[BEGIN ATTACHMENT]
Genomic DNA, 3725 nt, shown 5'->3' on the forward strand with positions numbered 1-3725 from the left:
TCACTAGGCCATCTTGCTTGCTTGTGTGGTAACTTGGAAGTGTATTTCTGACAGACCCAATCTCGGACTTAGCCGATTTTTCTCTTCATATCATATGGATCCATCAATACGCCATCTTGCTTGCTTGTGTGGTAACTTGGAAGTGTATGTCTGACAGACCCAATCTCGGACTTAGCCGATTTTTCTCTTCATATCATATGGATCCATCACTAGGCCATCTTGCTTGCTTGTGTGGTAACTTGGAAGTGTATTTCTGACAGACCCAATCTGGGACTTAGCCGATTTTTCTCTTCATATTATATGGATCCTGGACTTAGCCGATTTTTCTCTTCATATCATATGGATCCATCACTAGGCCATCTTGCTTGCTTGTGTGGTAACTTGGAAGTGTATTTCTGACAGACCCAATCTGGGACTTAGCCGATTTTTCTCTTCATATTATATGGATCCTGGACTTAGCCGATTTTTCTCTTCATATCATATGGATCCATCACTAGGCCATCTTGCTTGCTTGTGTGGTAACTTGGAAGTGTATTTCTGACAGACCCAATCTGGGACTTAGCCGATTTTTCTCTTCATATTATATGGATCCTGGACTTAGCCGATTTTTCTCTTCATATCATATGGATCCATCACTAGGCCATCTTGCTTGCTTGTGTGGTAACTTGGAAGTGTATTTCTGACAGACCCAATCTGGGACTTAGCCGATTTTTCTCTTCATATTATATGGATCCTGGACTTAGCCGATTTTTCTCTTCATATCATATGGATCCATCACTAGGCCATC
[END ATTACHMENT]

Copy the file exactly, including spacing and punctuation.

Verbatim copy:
Genomic DNA, 3725 nt, shown 5'->3' on the forward strand with positions numbered 1-3725 from the left:
TCACTAGGCCATCTTGCTTGCTTGTGTGGTAACTTGGAAGTGTATTTCTGACAGACCCAATCTCGGACTTAGCCGATTTTTCTCTTCATATCATATGGATCCATCAATACGCCATCTTGCTTGCTTGTGTGGTAACTTGGAAGTGTATGTCTGACAGACCCAATCTCGGACTTAGCCGATTTTTCTCTTCATATCATATGGATCCATCACTAGGCCATCTTGCTTGCTTGTGTGGTAACTTGGAAGTGTATTTCTGACAGACCCAATCTGGGACTTAGCCGATTTTTCTCTTCATATTATATGGATCCTGGACTTAGCCGATTTTTCTCTTCATATCATATGGATCCATCACTAGGCCATCTTGCTTGCTTGTGTGGTAACTTGGAAGTGTATTTCTGACAGACCCAATCTGGGACTTAGCCGATTTTTCTCTTCATATTATATGGATCCTGGACTTAGCCGATTTTTCTCTTCATATCATATGGATCCATCACTAGGCCATCTTGCTTGCTTGTGTGGTAACTTGGAAGTGTATTTCTGACAGACCCAATCTGGGACTTAGCCGATTTTTCTCTTCATATTATATGGATCCTGGACTTAGCCGATTTTTCTCTTCATATCATATGGATCCATCACTAGGCCATCTTGCTTGCTTGTGTGGTAACTTGGAAGTGTATTTCTGACAGACCCAATCTGGGACTTAGCCGATTTTTCTCTTCATATTATATGGATCCTGGACTTAGCCGATTTTTCTCTTCATATCATATGGATCCATCACTAGGCCATC